The statement is obviously meant to exacerbate the situation in the war-torn country
If the new Iraqi government has something in common with Saddam Hussein's regime, it is their hatred towards the eastern neighbor – Iran. The war between Iran and Iraq ended 15 years ago, but it still influences the relations between the two countries.
Iraqi Defense Minister Hazem al-Shaalan said in an interview to Al-Arabiya television channel yesterday Iran was the “first enemy” of the Iraqi nation. “There is Iranian support to al-Sadr's group and this is no secret. There are Iranian-made weapons that have been found in the hands of criminals in Najaf who received these weapons from across the Iranian border," Shaalan said. "From far and near, the facts that we have say that what has happened to the Iraqi people is done by the one who is considered as the first enemy," the Iraqi defense minister was quoted as saying.
The Iraqi official released such a harsh statement against the background of continuing battles in the southern Iraqi city of Najaf. Armed clashes between Muqtada al-Sadr's followers and American troops have already been raging for a week there. US military officials say hundreds of militants have been killed in fierce battles. Najaf Governor Adnan al-Zurufi stated last week about 80 Iranian citizens were found among the terrorists killed in the city.
It became known on August 4th the Iranian Consul Faridoon Jahani was kidnapped in the Iraqi city of Karbala. The consul was kidnapped by the Islamic Army in Iraq group. Kidnapping has already become a usual thing to happen in the country, although they previously took hostages of the people from US-supporting countries. Iran can hardly be categorized as such. Jahani was kidnapped for a different reason – for “stirring sectarian strife and for activities outside his diplomatic duties.” The diplomat would simply be expelled in any other country, but there is a different solution to such problems in up-to-date Iraq. Faridoon Jahani is reportedly “alive and well”, according to Foreign Minister Kamal Kharazi.
The reasons of the current conflict between Iran and Iraq are different as opposed to Saddam Hussein's era. The war broke out in the 1980s because of the oil-rich border territories. Now the conflict has been incited from the outside. US National Security Advisor Condoleezza Rice has expressed an opinion about Iran almost at the same time with harsh statements from Baghdad. Rice's speech, however, was devoted to the Iranian nuclear program. According to Rice, the US is ready to conduct secret operations to cease nuclear programs of Iran and North Korea. It is possible to assume the current conflict between Iran and Iraq is a start of such operations.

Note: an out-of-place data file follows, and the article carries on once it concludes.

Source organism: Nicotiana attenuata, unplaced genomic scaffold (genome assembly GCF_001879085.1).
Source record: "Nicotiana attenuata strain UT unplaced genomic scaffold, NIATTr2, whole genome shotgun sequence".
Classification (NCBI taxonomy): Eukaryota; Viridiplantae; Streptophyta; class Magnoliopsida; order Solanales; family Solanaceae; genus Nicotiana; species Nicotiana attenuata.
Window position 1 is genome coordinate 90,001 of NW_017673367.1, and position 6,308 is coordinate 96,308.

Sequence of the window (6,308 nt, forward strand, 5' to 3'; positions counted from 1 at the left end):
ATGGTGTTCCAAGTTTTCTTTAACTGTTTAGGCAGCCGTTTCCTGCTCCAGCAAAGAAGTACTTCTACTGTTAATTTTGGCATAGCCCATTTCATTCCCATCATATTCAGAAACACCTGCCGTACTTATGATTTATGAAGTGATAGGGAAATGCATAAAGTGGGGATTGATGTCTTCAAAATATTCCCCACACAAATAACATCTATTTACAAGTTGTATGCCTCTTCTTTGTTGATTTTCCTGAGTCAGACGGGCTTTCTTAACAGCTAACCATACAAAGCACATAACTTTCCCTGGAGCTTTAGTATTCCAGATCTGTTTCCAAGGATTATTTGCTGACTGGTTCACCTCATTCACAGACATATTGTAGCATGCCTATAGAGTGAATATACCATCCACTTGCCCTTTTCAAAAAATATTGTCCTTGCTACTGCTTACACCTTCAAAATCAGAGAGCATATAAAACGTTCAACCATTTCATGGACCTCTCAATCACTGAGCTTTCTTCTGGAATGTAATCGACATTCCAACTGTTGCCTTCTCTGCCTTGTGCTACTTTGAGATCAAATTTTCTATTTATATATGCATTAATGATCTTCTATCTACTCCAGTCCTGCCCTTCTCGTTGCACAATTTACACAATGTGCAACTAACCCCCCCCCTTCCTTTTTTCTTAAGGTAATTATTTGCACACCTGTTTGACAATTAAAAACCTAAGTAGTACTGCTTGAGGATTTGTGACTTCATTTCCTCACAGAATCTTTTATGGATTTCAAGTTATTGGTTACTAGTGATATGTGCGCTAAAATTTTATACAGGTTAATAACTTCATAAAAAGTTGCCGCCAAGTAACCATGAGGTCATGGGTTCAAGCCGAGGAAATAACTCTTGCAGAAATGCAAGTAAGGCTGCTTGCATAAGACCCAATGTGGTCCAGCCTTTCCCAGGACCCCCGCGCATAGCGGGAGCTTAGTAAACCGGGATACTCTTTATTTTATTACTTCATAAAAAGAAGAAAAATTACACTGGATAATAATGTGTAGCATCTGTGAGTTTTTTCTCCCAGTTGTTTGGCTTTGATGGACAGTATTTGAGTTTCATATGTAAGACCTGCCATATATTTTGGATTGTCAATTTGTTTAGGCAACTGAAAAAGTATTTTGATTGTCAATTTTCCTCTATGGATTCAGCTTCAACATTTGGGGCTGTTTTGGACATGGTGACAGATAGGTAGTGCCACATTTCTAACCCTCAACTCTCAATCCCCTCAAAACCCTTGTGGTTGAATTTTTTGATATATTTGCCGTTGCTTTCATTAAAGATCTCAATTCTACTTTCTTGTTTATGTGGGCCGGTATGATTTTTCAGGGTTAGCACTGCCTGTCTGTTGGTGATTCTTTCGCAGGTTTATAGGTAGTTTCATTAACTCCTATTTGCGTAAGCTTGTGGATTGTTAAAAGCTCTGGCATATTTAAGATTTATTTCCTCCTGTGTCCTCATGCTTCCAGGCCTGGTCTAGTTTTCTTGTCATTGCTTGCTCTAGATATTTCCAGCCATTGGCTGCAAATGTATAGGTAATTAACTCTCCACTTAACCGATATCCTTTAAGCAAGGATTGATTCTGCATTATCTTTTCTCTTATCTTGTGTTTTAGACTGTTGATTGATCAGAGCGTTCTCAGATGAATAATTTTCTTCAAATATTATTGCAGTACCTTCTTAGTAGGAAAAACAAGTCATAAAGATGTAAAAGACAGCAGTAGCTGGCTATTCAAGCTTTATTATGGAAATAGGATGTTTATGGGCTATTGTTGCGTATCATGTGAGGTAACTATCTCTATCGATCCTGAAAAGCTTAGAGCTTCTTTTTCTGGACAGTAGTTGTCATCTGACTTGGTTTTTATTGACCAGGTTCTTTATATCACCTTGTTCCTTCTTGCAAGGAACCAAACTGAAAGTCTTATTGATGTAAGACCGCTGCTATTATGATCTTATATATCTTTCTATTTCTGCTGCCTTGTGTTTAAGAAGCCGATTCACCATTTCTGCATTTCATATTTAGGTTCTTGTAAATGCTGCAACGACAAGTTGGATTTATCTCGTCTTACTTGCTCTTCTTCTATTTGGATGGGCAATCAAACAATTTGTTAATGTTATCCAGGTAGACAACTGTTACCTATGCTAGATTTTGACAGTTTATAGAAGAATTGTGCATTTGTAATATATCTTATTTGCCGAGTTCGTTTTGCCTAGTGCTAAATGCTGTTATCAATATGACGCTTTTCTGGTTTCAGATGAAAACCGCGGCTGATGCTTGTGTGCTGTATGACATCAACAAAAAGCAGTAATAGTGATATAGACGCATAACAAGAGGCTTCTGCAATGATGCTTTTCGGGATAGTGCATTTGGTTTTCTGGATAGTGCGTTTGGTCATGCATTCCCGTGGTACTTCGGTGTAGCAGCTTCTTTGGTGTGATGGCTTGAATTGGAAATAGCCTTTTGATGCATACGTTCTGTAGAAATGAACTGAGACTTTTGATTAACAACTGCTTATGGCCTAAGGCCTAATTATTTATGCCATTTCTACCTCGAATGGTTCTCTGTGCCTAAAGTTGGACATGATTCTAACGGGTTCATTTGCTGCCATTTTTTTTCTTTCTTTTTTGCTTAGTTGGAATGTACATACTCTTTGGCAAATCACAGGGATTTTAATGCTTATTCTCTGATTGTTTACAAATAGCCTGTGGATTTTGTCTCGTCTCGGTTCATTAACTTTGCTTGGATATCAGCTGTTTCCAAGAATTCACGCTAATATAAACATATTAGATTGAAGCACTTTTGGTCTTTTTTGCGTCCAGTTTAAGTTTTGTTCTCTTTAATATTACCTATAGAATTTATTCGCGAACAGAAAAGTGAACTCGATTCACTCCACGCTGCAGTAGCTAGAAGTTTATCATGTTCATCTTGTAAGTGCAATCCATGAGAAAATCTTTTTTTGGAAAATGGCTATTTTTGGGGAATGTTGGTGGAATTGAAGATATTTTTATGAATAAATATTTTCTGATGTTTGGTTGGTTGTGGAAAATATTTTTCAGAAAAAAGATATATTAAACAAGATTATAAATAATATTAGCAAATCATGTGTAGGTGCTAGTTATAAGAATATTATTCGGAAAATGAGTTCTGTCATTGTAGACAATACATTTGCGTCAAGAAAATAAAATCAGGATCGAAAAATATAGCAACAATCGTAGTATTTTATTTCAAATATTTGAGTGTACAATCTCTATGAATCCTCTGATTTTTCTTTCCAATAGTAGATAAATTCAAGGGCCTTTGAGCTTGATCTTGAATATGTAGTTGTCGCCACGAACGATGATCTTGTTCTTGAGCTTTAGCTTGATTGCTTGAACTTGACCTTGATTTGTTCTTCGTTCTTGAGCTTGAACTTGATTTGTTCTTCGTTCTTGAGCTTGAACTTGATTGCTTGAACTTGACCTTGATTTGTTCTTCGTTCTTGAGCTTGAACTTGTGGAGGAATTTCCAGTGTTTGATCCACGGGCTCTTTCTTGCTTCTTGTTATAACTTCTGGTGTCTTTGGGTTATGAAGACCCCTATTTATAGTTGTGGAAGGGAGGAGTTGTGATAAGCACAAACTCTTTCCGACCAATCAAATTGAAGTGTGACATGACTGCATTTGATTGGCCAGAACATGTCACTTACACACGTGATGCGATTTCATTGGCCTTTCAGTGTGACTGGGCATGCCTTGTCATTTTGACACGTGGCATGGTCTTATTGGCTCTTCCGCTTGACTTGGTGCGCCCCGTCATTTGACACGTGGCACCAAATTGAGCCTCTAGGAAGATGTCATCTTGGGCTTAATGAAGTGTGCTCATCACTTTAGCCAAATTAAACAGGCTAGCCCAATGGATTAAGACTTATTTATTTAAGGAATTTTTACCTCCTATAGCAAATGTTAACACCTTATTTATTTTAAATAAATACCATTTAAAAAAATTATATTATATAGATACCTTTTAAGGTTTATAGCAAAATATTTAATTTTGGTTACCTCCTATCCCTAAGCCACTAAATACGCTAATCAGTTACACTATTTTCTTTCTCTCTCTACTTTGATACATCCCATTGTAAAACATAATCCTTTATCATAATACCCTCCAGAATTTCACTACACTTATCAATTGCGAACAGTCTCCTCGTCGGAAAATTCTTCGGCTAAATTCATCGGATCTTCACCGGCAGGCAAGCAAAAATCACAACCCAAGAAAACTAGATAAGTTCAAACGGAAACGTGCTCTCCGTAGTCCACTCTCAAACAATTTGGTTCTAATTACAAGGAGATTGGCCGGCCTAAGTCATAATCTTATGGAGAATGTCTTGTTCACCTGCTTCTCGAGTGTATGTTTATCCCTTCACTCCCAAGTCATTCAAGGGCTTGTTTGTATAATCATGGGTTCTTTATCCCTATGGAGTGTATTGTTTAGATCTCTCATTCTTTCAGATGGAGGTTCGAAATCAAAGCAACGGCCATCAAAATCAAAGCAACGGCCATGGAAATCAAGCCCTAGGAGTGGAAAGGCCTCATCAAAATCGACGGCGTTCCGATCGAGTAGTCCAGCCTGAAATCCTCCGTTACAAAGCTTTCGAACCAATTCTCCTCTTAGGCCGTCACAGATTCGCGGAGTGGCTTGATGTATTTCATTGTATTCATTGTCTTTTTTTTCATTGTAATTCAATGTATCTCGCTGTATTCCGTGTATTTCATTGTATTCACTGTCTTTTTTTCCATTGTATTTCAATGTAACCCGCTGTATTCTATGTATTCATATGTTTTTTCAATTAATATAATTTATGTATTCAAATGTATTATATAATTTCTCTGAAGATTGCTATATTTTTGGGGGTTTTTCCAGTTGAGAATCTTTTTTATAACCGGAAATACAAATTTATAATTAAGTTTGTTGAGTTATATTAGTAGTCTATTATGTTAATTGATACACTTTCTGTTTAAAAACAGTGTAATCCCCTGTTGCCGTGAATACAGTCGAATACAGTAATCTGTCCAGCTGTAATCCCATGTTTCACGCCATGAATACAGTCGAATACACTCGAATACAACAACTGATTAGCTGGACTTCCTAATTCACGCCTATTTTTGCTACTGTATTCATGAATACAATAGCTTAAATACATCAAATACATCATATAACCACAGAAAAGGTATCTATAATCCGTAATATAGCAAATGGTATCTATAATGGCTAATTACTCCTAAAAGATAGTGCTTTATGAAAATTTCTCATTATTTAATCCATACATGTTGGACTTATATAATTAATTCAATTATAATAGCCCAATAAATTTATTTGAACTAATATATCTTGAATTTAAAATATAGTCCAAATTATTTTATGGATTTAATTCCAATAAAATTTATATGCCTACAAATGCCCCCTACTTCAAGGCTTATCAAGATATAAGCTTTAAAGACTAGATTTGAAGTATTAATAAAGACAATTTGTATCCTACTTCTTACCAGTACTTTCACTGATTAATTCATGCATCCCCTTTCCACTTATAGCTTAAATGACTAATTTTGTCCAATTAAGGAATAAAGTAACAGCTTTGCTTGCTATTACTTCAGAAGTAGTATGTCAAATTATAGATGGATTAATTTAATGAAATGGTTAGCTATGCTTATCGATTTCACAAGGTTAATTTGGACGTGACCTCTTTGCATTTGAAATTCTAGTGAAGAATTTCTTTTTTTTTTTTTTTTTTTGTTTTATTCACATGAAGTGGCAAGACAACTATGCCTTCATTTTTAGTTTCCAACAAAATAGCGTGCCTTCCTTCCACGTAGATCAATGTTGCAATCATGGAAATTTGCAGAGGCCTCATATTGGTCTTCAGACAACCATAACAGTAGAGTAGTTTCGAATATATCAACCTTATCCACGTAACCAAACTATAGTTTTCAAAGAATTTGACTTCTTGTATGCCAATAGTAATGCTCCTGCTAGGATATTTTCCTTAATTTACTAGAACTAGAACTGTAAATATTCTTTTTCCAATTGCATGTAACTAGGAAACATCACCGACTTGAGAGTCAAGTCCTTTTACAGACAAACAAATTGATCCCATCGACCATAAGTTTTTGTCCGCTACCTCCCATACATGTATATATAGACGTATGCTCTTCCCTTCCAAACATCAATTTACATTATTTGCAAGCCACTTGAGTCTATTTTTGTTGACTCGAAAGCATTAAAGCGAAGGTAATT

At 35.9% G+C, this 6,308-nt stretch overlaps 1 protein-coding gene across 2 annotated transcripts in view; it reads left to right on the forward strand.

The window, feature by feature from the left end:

Iran has not concealed its intention to involve Iraq in the sphere of its influence. This plan is likely to come true, taking into consideration the fact the Shiites make up the majority of the Iraqi population. Iran used to support Shiite leaders during Saddam's stay at power, giving them shelter and financial help.
After the collapse of the previous regime the US administration decided to win Iraqi Shiites over to their side. Sunnites were considered unreliable, because Saddam was a Sunnite himself. Kurds were not numerous to back up the USA all over Iraq, not only in the north. For the sake of this goal American officials put up with criticism from Ayatollah Ali al-Sistani, Iraq's most influential Shiite cleric. The US administration even allowed a younger and more radical cleric Moqtada Sadr to print newspapers, publishing appeals to “fight occupants” in every edition. One of those newspapers was closed, which immediately led to a mutiny. Neither the American administration, nor the Iraqi government can subdue the insurgents.
The statement about Iran being Iraq's first enemy is obviously meant to exacerbate the situation in the war-torn country.